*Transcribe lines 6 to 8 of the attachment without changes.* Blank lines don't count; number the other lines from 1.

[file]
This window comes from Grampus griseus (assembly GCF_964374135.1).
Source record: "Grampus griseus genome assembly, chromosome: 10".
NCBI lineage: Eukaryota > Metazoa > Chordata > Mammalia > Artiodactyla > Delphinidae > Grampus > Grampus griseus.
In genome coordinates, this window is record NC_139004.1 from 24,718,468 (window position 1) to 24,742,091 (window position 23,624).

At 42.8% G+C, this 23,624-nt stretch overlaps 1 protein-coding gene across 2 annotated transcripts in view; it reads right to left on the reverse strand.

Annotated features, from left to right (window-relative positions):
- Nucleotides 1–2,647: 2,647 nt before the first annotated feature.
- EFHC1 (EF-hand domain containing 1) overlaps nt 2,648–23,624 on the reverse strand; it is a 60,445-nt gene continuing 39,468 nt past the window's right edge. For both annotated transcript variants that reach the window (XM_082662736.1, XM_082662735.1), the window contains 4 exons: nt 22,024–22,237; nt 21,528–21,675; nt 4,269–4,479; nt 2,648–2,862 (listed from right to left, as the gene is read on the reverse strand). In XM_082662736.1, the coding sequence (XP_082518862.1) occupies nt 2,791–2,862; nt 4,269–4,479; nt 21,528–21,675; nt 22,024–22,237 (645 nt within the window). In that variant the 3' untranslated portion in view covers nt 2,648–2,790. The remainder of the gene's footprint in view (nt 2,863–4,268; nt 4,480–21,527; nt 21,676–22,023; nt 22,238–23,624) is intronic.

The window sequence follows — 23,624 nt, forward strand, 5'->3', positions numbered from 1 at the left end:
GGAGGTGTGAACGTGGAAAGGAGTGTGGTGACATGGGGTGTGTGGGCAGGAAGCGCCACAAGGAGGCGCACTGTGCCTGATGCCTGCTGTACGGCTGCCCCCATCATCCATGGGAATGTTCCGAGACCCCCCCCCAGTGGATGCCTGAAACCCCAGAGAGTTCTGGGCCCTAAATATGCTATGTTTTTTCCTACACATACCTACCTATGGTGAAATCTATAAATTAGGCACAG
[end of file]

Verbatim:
Annotated features, from left to right (window-relative positions):
- Nucleotides 1–2,647: 2,647 nt before the first annotated feature.
- EFHC1 (EF-hand domain containing 1) overlaps nt 2,648–23,624 on the reverse strand; it is a 60,445-nt gene continuing 39,468 nt past the window's right edge. For both annotated transcript variants that reach the window (XM_082662736.1, XM_082662735.1), the window contains 4 exons: nt 22,024–22,237; nt 21,528–21,675; nt 4,269–4,479; nt 2,648–2,862 (listed from right to left, as the gene is read on the reverse strand). In XM_082662736.1, the coding sequence (XP_082518862.1) occupies nt 2,791–2,862; nt 4,269–4,479; nt 21,528–21,675; nt 22,024–22,237 (645 nt within the window). In that variant the 3' untranslated portion in view covers nt 2,648–2,790. The remainder of the gene's footprint in view (nt 2,863–4,268; nt 4,480–21,527; nt 21,676–22,023; nt 22,238–23,624) is intronic.